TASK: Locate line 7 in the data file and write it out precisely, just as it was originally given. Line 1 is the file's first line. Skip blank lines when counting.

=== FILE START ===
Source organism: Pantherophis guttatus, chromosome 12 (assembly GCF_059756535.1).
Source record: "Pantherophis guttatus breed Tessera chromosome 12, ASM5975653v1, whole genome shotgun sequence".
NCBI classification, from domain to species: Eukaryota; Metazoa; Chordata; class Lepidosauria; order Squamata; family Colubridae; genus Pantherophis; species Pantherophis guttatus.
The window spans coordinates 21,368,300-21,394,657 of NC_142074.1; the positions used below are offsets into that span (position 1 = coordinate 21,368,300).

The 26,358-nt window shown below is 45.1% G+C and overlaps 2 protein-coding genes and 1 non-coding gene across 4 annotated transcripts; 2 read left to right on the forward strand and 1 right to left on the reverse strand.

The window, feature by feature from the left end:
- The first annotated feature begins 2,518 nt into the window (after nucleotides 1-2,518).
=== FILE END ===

- The first annotated feature begins 2,518 nt into the window (after nucleotides 1-2,518).